In support of the amendments to Article 11, Mr. Carey set out the factors that had led to the deteriorating financial position of the company The war had caused costs to rise and despite the 15% increase in tariff approved in 1915, the limitations on price imposed by the 1898 law prevented the company from raising its tariff to a level that would cover the extra expenses The position was not helped by the introduction, in 1916, of the daylight saving scheme that reduced the use of electricity for lighting during the summer The cost of living generally had risen; later, the civil servants claimed that it had gone up by 154% between 1914 and 1920 The company also had incurred additional expenses since the war started It had paid an allowance to the dependants of men who had joined the armed forces, but the replacement staff were less experienced, and consequently more costly to employ. The price of fuel had not only risen dramatically, but had deteriorated in quality In 1898, when the original law had been enacted, coal delivered to Guernsey cost 15/- per ton In 1914 it had gone up to 20/-, but by 1917 the price was 60/- per ton Further in 1914 it had taken 2.1 lbs. of coal or 0.7 lbs. of fuel oil to generate a unit of electricity, in 1917 this had risen to 2.5 lbs. of coal or 0.91 lbs. of oil The proposed amendment to Article 11, sought to raise the maximum price that could be charged for electricity, supplied to the general public, from 7d to 8d per unit, and the price for the supply to public buildings from 2d to 3d In both cases there would be an extra ½d for every 5s rise in the price of coal.
Dealing with the long-term prospects for prices, it was submitted that the price of coal was significantly influenced by the wages of sailors and miners They had received large wage increases during the war that were unlikely to be reversed; a lowering of fuel costs was therefore only a remote possibility The case for modifying the article to abolish the maximum demand system of charging, rested on its unpopularity with both the public and the staff of the undertaking and the fact that very few manufacturers were making the meters This fall in popularity arose in part from the erratic behaviour of the demand indicator, but the effect was that most consumers had already opted out of the scheme in favour of a contract arrangement.
The original Article 2 had stipulated that all distribution mains should be placed underground, except where this was not possible In 1907, an Order in Council had varied this to permit lines to be erected overhead, but only on private property. The proposed amendment to Article 2, left the regulations for laying underground cables mainly untouched, but moved the provisions for overhead lines to a new Article 2a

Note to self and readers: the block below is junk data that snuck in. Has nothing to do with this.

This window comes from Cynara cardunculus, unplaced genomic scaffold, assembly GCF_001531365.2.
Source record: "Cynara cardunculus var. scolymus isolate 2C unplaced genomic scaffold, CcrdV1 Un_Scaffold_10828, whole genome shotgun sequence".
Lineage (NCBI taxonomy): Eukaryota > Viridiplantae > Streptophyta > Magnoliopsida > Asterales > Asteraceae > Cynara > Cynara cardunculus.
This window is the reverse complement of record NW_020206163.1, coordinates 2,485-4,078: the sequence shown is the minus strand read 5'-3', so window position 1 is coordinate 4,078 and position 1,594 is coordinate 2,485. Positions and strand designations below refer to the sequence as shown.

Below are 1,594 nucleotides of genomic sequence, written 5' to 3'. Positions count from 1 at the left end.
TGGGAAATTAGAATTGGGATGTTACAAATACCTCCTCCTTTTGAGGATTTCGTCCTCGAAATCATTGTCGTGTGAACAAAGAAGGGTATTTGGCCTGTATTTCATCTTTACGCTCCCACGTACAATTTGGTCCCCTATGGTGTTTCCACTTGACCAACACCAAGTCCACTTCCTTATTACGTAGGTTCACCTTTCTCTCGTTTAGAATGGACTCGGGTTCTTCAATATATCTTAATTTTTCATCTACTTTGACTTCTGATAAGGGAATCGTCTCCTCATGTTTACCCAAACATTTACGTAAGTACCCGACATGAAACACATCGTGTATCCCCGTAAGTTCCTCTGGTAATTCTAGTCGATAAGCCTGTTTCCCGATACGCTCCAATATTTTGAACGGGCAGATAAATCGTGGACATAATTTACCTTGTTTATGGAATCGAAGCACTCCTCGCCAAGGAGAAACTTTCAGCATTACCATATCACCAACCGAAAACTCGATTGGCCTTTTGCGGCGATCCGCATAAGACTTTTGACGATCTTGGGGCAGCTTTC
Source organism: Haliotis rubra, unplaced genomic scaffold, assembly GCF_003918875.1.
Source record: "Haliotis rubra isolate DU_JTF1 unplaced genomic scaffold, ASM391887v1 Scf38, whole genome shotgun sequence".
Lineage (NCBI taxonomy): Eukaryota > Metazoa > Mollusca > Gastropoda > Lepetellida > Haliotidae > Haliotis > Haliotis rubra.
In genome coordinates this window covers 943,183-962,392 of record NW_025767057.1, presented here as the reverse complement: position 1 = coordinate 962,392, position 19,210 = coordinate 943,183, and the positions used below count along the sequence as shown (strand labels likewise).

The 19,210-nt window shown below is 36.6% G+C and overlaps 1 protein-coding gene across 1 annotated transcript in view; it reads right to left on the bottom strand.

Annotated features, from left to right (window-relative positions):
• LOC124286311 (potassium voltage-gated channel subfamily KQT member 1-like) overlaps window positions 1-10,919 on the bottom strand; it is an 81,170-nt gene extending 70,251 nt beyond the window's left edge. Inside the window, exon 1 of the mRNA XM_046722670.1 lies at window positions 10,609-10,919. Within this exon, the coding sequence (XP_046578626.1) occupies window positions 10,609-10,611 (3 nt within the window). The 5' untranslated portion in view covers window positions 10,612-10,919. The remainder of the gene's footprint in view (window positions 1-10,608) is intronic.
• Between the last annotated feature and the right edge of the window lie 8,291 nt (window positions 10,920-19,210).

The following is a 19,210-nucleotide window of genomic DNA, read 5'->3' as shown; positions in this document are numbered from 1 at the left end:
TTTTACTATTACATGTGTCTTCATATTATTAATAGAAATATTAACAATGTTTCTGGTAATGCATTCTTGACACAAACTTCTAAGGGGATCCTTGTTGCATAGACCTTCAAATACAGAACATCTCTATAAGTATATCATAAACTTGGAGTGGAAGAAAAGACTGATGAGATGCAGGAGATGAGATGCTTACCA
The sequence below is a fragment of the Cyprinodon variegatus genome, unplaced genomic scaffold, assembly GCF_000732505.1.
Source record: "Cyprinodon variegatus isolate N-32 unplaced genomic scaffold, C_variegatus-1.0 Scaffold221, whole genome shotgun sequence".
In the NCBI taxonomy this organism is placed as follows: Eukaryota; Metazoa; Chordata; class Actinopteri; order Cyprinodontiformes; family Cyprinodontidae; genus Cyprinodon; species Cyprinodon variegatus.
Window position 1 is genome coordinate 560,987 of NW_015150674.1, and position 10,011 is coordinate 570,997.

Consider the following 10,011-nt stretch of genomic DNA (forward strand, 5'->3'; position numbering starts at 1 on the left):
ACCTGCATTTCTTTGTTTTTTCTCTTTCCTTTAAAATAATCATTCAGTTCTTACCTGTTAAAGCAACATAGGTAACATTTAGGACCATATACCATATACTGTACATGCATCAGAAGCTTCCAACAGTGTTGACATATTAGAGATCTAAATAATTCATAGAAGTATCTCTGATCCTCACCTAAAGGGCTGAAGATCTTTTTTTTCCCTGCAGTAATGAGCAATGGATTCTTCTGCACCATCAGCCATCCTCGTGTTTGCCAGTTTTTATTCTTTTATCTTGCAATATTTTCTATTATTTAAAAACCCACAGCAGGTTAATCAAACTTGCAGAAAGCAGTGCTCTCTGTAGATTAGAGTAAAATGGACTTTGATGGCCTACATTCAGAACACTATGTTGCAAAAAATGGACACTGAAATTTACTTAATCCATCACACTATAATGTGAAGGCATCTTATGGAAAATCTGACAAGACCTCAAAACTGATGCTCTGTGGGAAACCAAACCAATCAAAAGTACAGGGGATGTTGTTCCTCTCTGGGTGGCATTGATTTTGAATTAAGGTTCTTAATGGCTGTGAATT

This new Article would allow overhead lines to be placed along the sides of roads and across them It was contended that this was the only way to extend the network, which then ran from the town for about two miles into the countryside and to a few outlying areas such as Cobo and parts of St Saviour's and St Sampson's The cost of underground cabling could not be justified in thinly populated areas, but supplies to rural areas was becoming particularly desirable as the agricultural industry was beginning to show an interest in using electricity. Insofar as the protection and safety of the public and staff was concerned, it was pointed out that the regulations in the proposed article provided for stringent precautions to be taken when constructing and maintaining overhead lines The precautions had been agreed between the managers of the Telephone Department and of Guernsey Electric Light and Power Company who had suggested that the latter's interests would best be served by taking great care to adhere to the regulations.
Erecting a pole for a low voltage overhead line using shear-legs, block and tackle
The new law was passed in August 1917, and a revised tariff was introduced on January 1st 1918 The effect on the network was soon apparent After the intense activity of laying mains cables during the first decade, the expenditure on this service, between 1911 and 1917, was only £6,000 This included the cost of installing number 3 substation at Fort George (re-named Fort Rd. in later years) In the last two years of the decade some £4,000 was spent on extending the network. It is of interest to note that the average number of consumers connected to the supply each year, up until the year 1910, was nearly one hundred, whilst between 1911 and 1918 there was not more than 36 in any one year. In the two years 1919 - 1920, after the new law was passed, 148 new consumers were connected.